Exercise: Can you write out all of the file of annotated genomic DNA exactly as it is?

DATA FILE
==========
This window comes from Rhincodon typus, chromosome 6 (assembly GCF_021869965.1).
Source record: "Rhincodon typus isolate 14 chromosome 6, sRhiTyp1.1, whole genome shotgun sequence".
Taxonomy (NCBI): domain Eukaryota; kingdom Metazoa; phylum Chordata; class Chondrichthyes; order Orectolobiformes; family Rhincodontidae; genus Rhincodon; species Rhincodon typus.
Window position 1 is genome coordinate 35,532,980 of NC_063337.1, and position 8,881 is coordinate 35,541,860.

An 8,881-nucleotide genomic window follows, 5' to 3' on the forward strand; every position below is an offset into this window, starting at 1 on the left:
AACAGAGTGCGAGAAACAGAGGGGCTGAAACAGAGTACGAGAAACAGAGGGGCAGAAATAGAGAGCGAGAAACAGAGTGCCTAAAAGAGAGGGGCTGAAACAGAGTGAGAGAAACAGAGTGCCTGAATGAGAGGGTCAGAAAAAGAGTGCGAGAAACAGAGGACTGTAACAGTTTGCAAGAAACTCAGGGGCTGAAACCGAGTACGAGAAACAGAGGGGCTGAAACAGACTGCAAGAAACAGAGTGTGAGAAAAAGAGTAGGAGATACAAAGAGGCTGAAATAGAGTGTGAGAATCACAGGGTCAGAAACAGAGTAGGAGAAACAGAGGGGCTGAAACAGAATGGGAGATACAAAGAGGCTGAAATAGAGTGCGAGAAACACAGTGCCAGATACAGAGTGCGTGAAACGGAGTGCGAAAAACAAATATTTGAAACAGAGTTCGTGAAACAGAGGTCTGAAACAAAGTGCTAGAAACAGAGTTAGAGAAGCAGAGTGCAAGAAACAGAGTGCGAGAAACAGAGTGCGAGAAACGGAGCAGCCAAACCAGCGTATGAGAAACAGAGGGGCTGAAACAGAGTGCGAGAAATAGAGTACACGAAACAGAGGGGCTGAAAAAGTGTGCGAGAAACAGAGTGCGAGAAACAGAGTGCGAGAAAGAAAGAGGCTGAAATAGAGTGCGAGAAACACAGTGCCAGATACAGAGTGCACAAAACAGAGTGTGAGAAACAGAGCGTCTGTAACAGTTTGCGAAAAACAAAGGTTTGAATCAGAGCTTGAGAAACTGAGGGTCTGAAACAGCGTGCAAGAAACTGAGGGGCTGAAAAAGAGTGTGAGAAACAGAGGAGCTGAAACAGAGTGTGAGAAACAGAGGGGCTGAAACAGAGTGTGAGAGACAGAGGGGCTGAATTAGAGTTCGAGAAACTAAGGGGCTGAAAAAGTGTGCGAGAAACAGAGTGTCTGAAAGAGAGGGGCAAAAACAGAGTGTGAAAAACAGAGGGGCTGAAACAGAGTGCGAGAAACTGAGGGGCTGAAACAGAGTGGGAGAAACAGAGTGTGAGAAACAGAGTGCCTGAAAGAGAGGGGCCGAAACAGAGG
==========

This window comes from Rhincodon typus, chromosome 6 (assembly GCF_021869965.1).
Source record: "Rhincodon typus isolate 14 chromosome 6, sRhiTyp1.1, whole genome shotgun sequence".
Taxonomy (NCBI): domain Eukaryota; kingdom Metazoa; phylum Chordata; class Chondrichthyes; order Orectolobiformes; family Rhincodontidae; genus Rhincodon; species Rhincodon typus.
Window position 1 is genome coordinate 35,532,980 of NC_063337.1, and position 8,881 is coordinate 35,541,860.

An 8,881-nucleotide genomic window follows, 5' to 3' on the forward strand; every position below is an offset into this window, starting at 1 on the left:
AACAGAGTGCGAGAAACAGAGGGGCTGAAACAGAGTACGAGAAACAGAGGGGCAGAAATAGAGAGCGAGAAACAGAGTGCCTAAAAGAGAGGGGCTGAAACAGAGTGAGAGAAACAGAGTGCCTGAATGAGAGGGTCAGAAAAAGAGTGCGAGAAACAGAGGACTGTAACAGTTTGCAAGAAACTCAGGGGCTGAAACCGAGTACGAGAAACAGAGGGGCTGAAACAGACTGCAAGAAACAGAGTGTGAGAAAAAGAGTAGGAGATACAAAGAGGCTGAAATAGAGTGTGAGAATCACAGGGTCAGAAACAGAGTAGGAGAAACAGAGGGGCTGAAACAGAATGGGAGATACAAAGAGGCTGAAATAGAGTGCGAGAAACACAGTGCCAGATACAGAGTGCGTGAAACGGAGTGCGAAAAACAAATATTTGAAACAGAGTTCGTGAAACAGAGGTCTGAAACAAAGTGCTAGAAACAGAGTTAGAGAAGCAGAGTGCAAGAAACAGAGTGCGAGAAACAGAGTGCGAGAAACGGAGCAGCCAAACCAGCGTATGAGAAACAGAGGGGCTGAAACAGAGTGCGAGAAATAGAGTACACGAAACAGAGGGGCTGAAAAAGTGTGCGAGAAACAGAGTGCGAGAAACAGAGTGCGAGAAAGAAAGAGGCTGAAATAGAGTGCGAGAAACACAGTGCCAGATACAGAGTGCACAAAACAGAGTGTGAGAAACAGAGCGTCTGTAACAGTTTGCGAAAAACAAAGGTTTGAATCAGAGCTTGAGAAACTGAGGGTCTGAAACAGCGTGCAAGAAACTGAGGGGCTGAAAAAGAGTGTGAGAAACAGAGGAGCTGAAACAGAGTGTGAGAAACAGAGGGGCTGAAACAGAGTGTGAGAGACAGAGGGGCTGAATTAGAGTTCGAGAAACTAAGGGGCTGAAAAAGTGTGCGAGAAACAGAGTGTCTGAAAGAGAGGGGCAAAAACAGAGTGTGAAAAACAGAGGGGCTGAAACAGAGTGCGAGAAACTGAGGGGCTGAAACAGAGTGGGAGAAACAGAGTGTGAGAAACAGAGTGCCTGAAAGAGAGGGGCCGAAACAGAGG